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Isolation and distancing, and the uncertainty and confusion of the situation, will put pressure on all of our emotions.
“It’s a challenging time for even the most resilient of people now,” says Angela Samata, Merseyside art and mental health advisor. “And looking to another six months of this, it will affect those who are usually positive-thinking, upbeat people.
“Isolation, for one, is associated with punishment,” Angela. “We are being asked to isolate for the sake of ourselves and everyone else, so we feel compromised. There is a reason why we use solitary confinement as a form of punishment – and that is because usually we don’t like it.
“Added to that, the removal of control, the removal of choice of what we can and can’t do, and the freedom to make those choices, it makes life so difficult.
“Coronavirus has utterly and completely transformed our way of life,” she says.
BUT there is hope, and there are ways we can all deal with the situation we find ourselves in.
“We have hope – it makes us tick and we humans are naturally optimistic,” she stresses.
“And it is what will get us through this.”
It is difficult, she admits. Debt and financial worries can make any mental health challenges worse – and those are genuine concerns of many people at the moment.
Where we had hope at the start of the Covid-19 crisis that those early drastic measures would resolve, or begin to resolve, the situation in a matter of a few months, the end is far from in sight several months on.
“But we are resilient. Liverpool is resilient. Just look at the 80s, and the city has been through the toughest of times, and yet it survived, and it thrived, and it will do again.
“And so,” she smiles, “will we.”
– Remember that everyone (or most of us) is in the same boat. There is an honesty and openness in that people are admitting how difficult they are finding it, and there is a therapeutic effect in knowing that others are feeling the same way as we are.
“If I’m not having a great day, I go on Twitter and realise there’s a lot of other people feeling like I do.”
– Know that it’s completely and utterly normal to feel anxious. Some people have low levels of anxiety and some higher, but when no-one feels in control of things, anxiety is not unusual.
– Get outdoors every day, even if it’s just a short walk – physically go out.
Getting into green space whether it’s a local park or where there’s a gorgeous tree, is really important and has a great beneficial effect on our well-being and there are plenty of places around us. Here are some ideas.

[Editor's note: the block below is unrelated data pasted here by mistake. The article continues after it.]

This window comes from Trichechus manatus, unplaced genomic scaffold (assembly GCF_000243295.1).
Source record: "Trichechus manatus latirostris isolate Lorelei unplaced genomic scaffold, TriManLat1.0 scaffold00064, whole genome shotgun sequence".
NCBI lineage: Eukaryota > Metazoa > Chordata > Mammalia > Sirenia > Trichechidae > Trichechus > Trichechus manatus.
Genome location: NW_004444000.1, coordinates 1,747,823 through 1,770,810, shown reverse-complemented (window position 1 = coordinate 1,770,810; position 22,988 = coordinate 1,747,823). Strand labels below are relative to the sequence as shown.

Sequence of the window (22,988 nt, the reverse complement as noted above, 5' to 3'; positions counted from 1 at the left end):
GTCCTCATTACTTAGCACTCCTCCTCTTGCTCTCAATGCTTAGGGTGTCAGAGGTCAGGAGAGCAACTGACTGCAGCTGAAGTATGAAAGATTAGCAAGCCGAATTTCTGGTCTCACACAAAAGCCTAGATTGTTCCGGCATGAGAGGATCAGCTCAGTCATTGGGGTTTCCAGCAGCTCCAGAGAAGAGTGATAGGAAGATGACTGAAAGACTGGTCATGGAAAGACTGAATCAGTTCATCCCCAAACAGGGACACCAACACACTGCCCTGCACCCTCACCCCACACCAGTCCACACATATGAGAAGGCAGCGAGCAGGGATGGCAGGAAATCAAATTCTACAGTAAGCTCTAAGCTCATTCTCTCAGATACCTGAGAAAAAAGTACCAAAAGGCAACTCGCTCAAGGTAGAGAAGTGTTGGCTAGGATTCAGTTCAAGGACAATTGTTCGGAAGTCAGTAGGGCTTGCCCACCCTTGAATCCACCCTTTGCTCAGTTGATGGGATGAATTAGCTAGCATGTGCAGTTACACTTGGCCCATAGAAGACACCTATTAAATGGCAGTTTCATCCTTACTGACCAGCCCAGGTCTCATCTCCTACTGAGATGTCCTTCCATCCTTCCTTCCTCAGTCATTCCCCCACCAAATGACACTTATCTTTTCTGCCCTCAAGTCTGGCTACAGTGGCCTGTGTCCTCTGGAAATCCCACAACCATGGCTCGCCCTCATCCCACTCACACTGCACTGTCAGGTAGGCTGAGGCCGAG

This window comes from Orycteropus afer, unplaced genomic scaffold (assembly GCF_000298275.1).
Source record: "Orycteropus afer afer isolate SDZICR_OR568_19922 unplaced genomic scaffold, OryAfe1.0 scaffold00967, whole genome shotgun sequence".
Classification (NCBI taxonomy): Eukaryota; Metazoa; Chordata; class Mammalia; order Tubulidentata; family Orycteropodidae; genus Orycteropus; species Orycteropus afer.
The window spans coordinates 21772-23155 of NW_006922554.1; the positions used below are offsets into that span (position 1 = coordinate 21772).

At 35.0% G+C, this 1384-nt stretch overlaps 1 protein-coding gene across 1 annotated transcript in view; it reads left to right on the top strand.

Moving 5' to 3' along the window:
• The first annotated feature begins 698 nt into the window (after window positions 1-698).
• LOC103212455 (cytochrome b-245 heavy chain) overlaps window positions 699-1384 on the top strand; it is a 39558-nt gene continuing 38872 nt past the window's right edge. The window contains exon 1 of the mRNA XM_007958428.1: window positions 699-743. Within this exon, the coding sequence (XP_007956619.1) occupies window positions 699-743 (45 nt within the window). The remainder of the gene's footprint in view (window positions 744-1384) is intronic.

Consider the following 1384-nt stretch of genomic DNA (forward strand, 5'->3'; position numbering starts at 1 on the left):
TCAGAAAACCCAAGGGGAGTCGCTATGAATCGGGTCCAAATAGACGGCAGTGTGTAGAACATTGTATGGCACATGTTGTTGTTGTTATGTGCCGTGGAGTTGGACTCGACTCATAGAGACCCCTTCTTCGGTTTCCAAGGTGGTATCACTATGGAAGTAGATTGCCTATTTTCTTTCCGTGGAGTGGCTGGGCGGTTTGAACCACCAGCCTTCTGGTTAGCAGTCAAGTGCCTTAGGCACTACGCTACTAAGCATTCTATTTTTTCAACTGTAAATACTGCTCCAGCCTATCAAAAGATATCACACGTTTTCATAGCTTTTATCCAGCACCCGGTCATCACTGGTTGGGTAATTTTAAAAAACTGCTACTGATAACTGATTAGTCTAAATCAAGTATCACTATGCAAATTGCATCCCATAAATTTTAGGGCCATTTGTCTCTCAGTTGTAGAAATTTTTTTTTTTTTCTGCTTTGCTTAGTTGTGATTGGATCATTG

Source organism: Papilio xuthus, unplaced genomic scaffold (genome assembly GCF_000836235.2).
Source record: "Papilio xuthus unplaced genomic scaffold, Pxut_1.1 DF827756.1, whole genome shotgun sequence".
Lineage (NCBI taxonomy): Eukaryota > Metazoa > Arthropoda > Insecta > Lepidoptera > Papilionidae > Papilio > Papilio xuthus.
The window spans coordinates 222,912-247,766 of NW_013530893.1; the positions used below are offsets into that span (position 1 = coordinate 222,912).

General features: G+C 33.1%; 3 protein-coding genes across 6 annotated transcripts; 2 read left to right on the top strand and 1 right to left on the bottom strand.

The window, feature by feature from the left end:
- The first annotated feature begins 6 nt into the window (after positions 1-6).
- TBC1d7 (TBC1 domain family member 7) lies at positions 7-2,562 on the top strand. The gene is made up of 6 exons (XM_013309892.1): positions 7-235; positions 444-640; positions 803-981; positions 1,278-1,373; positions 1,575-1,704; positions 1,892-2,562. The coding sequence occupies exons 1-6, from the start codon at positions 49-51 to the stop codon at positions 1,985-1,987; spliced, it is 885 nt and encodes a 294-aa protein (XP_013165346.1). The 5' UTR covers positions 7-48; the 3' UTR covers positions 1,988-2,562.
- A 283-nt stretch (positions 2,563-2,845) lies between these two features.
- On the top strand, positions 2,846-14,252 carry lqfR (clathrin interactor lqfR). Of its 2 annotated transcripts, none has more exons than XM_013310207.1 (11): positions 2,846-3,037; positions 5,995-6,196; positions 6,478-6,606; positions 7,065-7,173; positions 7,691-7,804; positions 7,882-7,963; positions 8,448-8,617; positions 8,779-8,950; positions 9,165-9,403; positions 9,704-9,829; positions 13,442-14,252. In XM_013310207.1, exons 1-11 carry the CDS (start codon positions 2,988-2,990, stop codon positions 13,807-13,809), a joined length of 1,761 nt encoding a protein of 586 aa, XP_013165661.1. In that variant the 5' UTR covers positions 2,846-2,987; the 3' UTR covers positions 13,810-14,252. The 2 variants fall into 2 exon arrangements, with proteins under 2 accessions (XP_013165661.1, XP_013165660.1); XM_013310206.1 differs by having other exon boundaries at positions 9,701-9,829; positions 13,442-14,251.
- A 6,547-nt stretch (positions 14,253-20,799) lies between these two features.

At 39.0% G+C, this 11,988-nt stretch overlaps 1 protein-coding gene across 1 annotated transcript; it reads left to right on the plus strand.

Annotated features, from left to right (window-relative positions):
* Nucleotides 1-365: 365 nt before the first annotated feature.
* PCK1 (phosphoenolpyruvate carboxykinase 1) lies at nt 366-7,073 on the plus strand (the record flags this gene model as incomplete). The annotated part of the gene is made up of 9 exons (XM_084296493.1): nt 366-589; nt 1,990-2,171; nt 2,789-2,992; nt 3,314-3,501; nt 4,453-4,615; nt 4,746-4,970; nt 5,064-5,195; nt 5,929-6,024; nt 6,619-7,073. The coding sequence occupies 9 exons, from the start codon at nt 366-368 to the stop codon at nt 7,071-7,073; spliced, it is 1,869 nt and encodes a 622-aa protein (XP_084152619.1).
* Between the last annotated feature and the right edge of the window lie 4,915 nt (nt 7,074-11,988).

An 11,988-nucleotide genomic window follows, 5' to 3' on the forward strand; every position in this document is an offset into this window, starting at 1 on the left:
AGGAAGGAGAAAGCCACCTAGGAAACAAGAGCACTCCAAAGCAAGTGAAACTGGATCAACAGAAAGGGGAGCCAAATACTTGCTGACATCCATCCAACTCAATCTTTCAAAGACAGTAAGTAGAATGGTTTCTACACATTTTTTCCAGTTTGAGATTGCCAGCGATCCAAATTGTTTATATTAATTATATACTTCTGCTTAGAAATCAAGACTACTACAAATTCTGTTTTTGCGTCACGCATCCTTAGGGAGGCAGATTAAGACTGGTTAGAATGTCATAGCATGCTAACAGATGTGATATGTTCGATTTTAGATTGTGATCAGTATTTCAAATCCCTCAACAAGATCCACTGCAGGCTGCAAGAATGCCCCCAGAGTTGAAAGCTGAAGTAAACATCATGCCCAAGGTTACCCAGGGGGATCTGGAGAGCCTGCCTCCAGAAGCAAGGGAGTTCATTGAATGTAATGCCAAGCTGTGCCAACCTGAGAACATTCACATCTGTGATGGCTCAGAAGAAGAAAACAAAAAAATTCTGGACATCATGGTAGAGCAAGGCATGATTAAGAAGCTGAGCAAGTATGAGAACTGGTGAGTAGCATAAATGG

– Remember that there are still things you are in control of and remind yourself what your protective factors are. You might have to modify them: if exercise makes you feel better and the gym is closed, go for a walk, exercise at home – read, watch TV, take a bath – do the things that you can that you know will make you feel better.
– Think about difficult times you’ve had before and how you have overcome them, what you used then to get your through, and made you better able to cope.
“We have all had times that have overwhelmed us, and it’s different for us all, it could have been losing a loved one or even a pet, it can seem small to others but it’s how it affected us. I have certainly been through tough times and, when I got pregnant at 17, I felt my life was over, I wondered how I was going to cope, I couldn’t look after myself let alone a baby, and now he’s 30 and over 6ft tall. We form the resilience we need.”
– Talk to friends and family. Most of us have a support network to help us but if we don’t there are national charities and phone lines waiting to help us, so call them: The Hub of Hope, The Samaritans, James’ Place in Liverpool, and so many more.”
– It will pass. “Have a moan, recognise that it is really difficult, but it will end. Yes, you will wake up with a feeling in the pit of your stomach, but it won’t be forever.”
— The Guide Liverpool (@TheGuideLpool) October 14, 2020
And Angela says: “There are things we can learn from this, and take from it, like realising we took so much for granted before and being grateful for the little things – like sitting in the garden in the fresh air with a cup of coffee in the morning, or going for a walk.
“We have learned we can do things from home, we can have conferences on Zoom – I haven’t travelled nearly as much as I normally would, but I’ve still managed to get everything done for work without spending so many hours on a Pendolino.
“Many of us have achieved a better work balance and that’s something we can take out of this. So recognise it is a terrible time, but know it won’t last and there are good things that can come out of it.
“We can be hopeful.”
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